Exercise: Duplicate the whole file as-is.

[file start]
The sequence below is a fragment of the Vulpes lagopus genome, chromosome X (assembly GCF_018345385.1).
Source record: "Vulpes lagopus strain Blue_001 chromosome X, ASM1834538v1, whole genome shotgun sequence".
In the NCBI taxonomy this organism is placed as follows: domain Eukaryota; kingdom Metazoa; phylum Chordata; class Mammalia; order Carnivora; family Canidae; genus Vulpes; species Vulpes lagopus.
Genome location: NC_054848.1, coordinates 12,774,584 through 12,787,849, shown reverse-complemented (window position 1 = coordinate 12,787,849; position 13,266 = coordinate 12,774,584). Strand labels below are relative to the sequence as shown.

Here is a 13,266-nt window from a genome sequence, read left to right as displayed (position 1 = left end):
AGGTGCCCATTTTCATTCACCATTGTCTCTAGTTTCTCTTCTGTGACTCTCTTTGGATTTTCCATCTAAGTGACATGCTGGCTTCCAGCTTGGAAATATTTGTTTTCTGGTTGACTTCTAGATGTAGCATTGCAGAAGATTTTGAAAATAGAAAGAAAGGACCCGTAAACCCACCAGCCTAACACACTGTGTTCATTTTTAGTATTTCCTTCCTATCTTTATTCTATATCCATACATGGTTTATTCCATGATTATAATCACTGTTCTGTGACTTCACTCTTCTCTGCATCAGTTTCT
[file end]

The sequence below is a fragment of the Vulpes lagopus genome, chromosome X (assembly GCF_018345385.1).
Source record: "Vulpes lagopus strain Blue_001 chromosome X, ASM1834538v1, whole genome shotgun sequence".
In the NCBI taxonomy this organism is placed as follows: domain Eukaryota; kingdom Metazoa; phylum Chordata; class Mammalia; order Carnivora; family Canidae; genus Vulpes; species Vulpes lagopus.
Genome location: NC_054848.1, coordinates 12,774,584 through 12,787,849, shown reverse-complemented (window position 1 = coordinate 12,787,849; position 13,266 = coordinate 12,774,584). Strand labels below are relative to the sequence as shown.

Here is a 13,266-nt window from a genome sequence, read left to right as displayed (position 1 = left end):
AGGTGCCCATTTTCATTCACCATTGTCTCTAGTTTCTCTTCTGTGACTCTCTTTGGATTTTCCATCTAAGTGACATGCTGGCTTCCAGCTTGGAAATATTTGTTTTCTGGTTGACTTCTAGATGTAGCATTGCAGAAGATTTTGAAAATAGAAAGAAAGGACCCGTAAACCCACCAGCCTAACACACTGTGTTCATTTTTAGTATTTCCTTCCTATCTTTATTCTATATCCATACATGGTTTATTCCATGATTATAATCACTGTTCTGTGACTTCACTCTTCTCTGCATCAGTTTCT